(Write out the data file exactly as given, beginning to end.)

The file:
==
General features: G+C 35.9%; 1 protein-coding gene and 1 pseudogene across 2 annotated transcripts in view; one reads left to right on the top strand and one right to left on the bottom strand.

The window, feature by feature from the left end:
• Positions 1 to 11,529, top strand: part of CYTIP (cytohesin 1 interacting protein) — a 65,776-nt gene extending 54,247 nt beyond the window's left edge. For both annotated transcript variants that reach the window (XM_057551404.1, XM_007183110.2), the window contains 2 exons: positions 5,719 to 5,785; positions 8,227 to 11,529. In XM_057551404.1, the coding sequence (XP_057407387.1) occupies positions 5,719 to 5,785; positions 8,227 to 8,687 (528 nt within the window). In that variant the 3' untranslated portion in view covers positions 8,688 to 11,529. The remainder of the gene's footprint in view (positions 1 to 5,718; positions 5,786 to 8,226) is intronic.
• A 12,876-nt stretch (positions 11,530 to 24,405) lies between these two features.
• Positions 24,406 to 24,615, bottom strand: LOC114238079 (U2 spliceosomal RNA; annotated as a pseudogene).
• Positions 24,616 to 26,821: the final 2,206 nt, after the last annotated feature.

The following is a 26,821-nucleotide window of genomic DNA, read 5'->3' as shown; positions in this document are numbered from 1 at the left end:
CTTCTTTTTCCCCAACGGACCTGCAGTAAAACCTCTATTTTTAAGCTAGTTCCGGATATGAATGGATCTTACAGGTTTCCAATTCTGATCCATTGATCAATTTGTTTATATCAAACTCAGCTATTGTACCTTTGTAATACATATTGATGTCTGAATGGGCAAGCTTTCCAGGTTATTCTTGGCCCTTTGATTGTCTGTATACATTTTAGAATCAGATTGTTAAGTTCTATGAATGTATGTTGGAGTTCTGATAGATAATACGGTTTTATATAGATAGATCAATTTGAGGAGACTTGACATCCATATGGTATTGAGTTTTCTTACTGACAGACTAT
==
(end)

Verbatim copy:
General features: G+C 35.9%; 1 protein-coding gene and 1 pseudogene across 2 annotated transcripts in view; one reads left to right on the top strand and one right to left on the bottom strand.

The window, feature by feature from the left end:
• Positions 1 to 11,529, top strand: part of CYTIP (cytohesin 1 interacting protein) — a 65,776-nt gene extending 54,247 nt beyond the window's left edge. For both annotated transcript variants that reach the window (XM_057551404.1, XM_007183110.2), the window contains 2 exons: positions 5,719 to 5,785; positions 8,227 to 11,529. In XM_057551404.1, the coding sequence (XP_057407387.1) occupies positions 5,719 to 5,785; positions 8,227 to 8,687 (528 nt within the window). In that variant the 3' untranslated portion in view covers positions 8,688 to 11,529. The remainder of the gene's footprint in view (positions 1 to 5,718; positions 5,786 to 8,226) is intronic.
• A 12,876-nt stretch (positions 11,530 to 24,405) lies between these two features.
• Positions 24,406 to 24,615, bottom strand: LOC114238079 (U2 spliceosomal RNA; annotated as a pseudogene).
• Positions 24,616 to 26,821: the final 2,206 nt, after the last annotated feature.

The following is a 26,821-nucleotide window of genomic DNA, read 5'->3' as shown; positions in this document are numbered from 1 at the left end:
CTTCTTTTTCCCCAACGGACCTGCAGTAAAACCTCTATTTTTAAGCTAGTTCCGGATATGAATGGATCTTACAGGTTTCCAATTCTGATCCATTGATCAATTTGTTTATATCAAACTCAGCTATTGTACCTTTGTAATACATATTGATGTCTGAATGGGCAAGCTTTCCAGGTTATTCTTGGCCCTTTGATTGTCTGTATACATTTTAGAATCAGATTGTTAAGTTCTATGAATGTATGTTGGAGTTCTGATAGATAATACGGTTTTATATAGATAGATCAATTTGAGGAGACTTGACATCCATATGGTATTGAGTTTTCTTACTGACAGACTAT